Angel Investors, Family Investment Offices, Venture Capital Firms and Private Equity Firms are common early-stage sources of capital for growth companies when:
1) the business needs capital prior to proof of commercial viability,
2) the business has a strong plan but does not qualify for loans,
3) the business needs substantial capital prior to being cash flow positive,
4) the owners do not wish to take on debt, or
5) the owners want to capture market share rapidly, rather than wait for cash flow from proceeds to generate adequate capital to grow.
Equity investment occurs when something is given to the business in exchange for ownership (equity). Most often the exchange is for cash; however, equity may also be given in exchange for access to assets or distribution channels (via strategic alliances) or talent (in the case of executive compensation).
Private equity refers to privately held money exchanged for ownership, including Angel investment and Venture investment. This ownership would take the form of membership interests in an LLC, or shares in a corporation. And types of membership interests and shares vary, such as common and preferred, which come with different rights.
Deal structure can also vary widely. Some of the most common are priced rounds (purchasing shares at an established price or valuation), convertible notes (a debt instrument that converts to equity), and a SAFE or simple agreement for future equity (does not involve a debt instrument and behaves more like a warrant).
Equity capital can be a great source of capital, but should not be pursued without professional guidance. Several of the many reasons to meet with an advisor first include:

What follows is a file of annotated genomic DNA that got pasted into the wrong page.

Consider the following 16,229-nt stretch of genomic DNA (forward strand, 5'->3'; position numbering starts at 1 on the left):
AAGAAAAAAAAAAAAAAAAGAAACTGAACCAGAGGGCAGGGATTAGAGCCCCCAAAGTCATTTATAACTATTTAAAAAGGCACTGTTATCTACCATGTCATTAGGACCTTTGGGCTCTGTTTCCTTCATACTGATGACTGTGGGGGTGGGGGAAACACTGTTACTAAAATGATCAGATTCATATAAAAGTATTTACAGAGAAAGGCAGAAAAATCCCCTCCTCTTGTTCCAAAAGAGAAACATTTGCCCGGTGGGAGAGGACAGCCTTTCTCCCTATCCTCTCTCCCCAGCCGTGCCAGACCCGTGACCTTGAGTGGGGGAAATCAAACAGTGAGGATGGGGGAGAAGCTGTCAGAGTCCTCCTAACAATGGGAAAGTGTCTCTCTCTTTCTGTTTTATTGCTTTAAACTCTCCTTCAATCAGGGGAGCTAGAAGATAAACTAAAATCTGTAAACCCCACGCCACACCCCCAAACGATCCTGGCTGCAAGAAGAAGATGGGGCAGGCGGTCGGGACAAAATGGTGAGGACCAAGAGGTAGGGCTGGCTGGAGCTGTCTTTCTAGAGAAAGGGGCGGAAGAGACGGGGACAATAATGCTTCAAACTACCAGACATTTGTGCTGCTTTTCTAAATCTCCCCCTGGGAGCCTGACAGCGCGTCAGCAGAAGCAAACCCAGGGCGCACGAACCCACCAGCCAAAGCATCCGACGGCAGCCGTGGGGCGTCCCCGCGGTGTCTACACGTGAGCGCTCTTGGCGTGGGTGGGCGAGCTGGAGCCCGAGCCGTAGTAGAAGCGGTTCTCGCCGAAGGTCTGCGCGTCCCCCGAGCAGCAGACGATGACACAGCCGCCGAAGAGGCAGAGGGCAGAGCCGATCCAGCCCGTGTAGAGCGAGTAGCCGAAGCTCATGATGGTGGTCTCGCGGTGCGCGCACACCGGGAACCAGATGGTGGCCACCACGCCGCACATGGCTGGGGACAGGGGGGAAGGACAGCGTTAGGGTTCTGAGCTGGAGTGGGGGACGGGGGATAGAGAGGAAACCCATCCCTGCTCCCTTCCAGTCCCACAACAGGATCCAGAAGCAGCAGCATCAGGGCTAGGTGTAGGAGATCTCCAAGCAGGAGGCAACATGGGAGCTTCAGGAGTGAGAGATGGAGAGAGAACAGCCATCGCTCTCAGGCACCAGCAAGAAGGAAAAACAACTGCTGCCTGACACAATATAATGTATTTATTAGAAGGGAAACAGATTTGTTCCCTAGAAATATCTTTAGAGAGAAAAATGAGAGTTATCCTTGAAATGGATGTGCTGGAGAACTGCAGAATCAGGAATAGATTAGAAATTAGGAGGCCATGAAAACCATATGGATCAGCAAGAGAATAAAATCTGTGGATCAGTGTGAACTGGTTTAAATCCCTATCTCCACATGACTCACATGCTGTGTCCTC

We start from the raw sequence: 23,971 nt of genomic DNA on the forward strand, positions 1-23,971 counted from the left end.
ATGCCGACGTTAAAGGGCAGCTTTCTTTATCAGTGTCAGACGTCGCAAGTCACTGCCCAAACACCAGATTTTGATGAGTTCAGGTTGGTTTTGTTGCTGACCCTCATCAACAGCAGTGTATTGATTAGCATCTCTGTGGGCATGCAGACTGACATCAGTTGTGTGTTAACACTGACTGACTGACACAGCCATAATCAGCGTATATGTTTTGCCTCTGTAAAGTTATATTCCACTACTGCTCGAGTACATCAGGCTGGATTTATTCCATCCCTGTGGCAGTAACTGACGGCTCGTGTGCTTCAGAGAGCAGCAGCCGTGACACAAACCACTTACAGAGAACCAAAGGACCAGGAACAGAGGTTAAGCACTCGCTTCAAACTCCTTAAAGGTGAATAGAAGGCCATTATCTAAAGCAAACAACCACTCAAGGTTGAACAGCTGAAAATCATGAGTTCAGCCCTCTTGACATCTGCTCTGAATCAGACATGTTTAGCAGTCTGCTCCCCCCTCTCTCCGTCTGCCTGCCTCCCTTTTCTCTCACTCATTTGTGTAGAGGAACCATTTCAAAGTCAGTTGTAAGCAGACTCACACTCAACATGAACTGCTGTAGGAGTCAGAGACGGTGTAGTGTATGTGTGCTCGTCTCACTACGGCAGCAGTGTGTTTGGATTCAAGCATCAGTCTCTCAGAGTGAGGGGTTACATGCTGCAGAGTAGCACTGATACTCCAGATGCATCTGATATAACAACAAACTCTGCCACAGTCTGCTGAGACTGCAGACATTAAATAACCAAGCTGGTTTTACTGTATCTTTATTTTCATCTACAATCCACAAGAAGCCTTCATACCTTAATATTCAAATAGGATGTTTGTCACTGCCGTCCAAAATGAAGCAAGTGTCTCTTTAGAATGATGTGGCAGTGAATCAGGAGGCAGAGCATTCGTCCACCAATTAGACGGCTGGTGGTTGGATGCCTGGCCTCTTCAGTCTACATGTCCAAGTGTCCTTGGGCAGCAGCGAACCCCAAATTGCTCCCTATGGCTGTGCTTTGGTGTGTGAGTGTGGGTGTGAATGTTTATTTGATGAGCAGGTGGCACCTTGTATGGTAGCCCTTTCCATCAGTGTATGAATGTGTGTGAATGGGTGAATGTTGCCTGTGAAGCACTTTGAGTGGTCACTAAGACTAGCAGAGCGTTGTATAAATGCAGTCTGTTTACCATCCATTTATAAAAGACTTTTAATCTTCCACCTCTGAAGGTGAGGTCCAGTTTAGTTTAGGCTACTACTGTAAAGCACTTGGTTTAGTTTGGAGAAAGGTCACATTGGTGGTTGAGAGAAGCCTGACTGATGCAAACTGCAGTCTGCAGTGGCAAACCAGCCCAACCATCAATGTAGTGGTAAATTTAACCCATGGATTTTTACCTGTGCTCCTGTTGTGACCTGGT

– early investments set the stage for future capitalization of the business;
– terms vary by region, and should be designed to be acceptable to your target investors;
– businesses do not often get second chances when presenting to investors; therefore, being well prepared prior to pitch is important, and
– businesses can spend more money than necessary preparing for investment rounds if they are not working with attorneys experienced with the terms common to the target investors.
Partnering with inexperienced investors or taking equity investment without appropriate documentation can cause business failure or loss of a business. We’ve seen too many good businesses fail for this reason. Well written agreements and choosing investors wisely is strongly advised.
Angel investors commonly take the form of individual accredited investors, family investment offices or angel groups. Angel rounds, which are early capital raises for equity or debt, typically total less than two million dollars ($2M). Over $2M generally moves into the range of Venture Capital.
Angel investment should only be taken from qualified accredited investors; defined as individuals whose net worth is greater than $1M (one million dollars), or whose income exceeds $200k (two-hundred thousand dollars) for the past 2 years.* The U.S. Securities & Exchange Commission (SEC) mandates that only accredited investors are legally able to invest in private companies.
Angel investors expect a clear path to a return on their investment; most often through an Exit. An Exit is when ownership shares of the business are sold through a future equity round or sale of the business. If the angel investors choose well, the future value of those shares should return 5-10x (five to ten times) their initial investment. Therefore, Angels rarely invest in Main Street or lifestyle businesses.
Venture Capital (VC) Firms participate in Series A or B rounds, typically over $2M. We recommend identifying the best VC firms for your industry and fostering relationships early. VCs will often gain a controlling interest, or have stipulations that require formalization of management and systems to prepare for eventual M&A or IPO. The terms Venture Capital Firm and Private Equity Offices are often interchanged, however, they can also be different types of organizations.
A successful Venture Capital relationship for a growing business starts by:
1) finding VC’s that have an excellent reputation in your industry, and
2) getting to know them early so you can decide if they are right for you and they can witness your accomplishment of goals and management through challenges.
*definition as of July, 2020.